"For the next generation, it's important that we get more riders into the women's peloton. So I think it's really good that we have a Tour, with such media [attention] on it."

Asked what it would mean for her to pull on the famous jersey, she explained: "If I win the yellow jersey, I would really like to inspire young girls to step on a bike and ride or race, go outside, for me, that is important to motivate and inspire people to go outside and enjoy nature, ride their bikes. 

"Eventually, I hope that more young girls step into bike racing. I hope I can do this by winning the yellow jersey, to inspire a lot of people, and that I can show that cycling is a beautiful sport. That, for me, is important."

Vollering is the perfect ambassador for the sport, an excellent cyclist who is at home on all terrain and who is willing to grow. SD Worx seems like a great home for her, and she has just signed a three-year contract extension with the Dutch team, which they hope will cement their position at the top of women's cycling.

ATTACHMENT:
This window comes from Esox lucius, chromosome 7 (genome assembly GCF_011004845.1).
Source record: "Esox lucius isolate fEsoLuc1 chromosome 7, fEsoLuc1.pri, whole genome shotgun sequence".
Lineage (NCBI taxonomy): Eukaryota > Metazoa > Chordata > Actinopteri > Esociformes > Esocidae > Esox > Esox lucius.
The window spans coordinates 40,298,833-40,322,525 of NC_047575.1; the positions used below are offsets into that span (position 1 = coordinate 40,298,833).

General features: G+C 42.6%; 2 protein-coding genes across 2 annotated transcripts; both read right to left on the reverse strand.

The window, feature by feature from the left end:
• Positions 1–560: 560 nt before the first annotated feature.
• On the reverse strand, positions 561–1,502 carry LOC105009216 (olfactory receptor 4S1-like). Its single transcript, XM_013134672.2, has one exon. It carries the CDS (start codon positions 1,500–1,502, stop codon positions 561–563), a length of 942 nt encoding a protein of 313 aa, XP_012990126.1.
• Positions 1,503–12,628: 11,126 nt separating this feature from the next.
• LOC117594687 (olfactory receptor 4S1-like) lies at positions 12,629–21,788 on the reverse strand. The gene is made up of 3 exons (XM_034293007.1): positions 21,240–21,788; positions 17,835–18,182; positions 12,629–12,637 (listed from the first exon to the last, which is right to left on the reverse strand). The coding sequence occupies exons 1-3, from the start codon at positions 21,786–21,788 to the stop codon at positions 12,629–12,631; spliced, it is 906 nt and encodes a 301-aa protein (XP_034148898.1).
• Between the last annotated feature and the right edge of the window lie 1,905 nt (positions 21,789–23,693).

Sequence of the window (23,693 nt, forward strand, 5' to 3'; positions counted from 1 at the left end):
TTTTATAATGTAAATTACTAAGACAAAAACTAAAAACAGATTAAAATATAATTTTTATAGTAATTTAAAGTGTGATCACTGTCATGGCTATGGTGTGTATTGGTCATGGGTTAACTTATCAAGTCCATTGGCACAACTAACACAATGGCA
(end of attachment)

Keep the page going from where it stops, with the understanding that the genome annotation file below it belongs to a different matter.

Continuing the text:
Alongside her, the team's roster includes such stars as Lotte Kopecky, Chantal van den Broek-Blaak, and Ashleigh Moolman Pasio. This is where SD-Worx's strength comes from, Vollering said.

"It's always so cool from our team, that everybody can win," she explained. "It doesn't matter who from the team it is, the only thing that matters is that it is our team that wins. I think you'll see that."

Kopecky joined from Liv Racing for this year, and Vollering thinks that they can find a good balance when racing together, especially in the classics, which will be her first target this year, especially those in the Ardennes.

"I think we will find a natural and a good balance," she said. "I think we are maybe a little bit the same type of rider. So I think we can have a lot of advantages from this. If I'm out in a race and Lotte can say 'no Demi is out, so I do nothing'. And I can say in the front, 'I also do nothing because Lotte is behind me.'"

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Hello, I'm Cycling Weekly's senior news and features writer. I love road racing first and foremost, but my interests spread beyond that. I like sticking to the tarmac on my own bike, however.


Before joining the team here I wrote for Procycling for almost two years, interviewing riders and writing about racing.


Prior to covering the sport of cycling, I wrote about ecclesiastical matters for the Church Times and politics for Business Insider. I have degrees in history and journalism.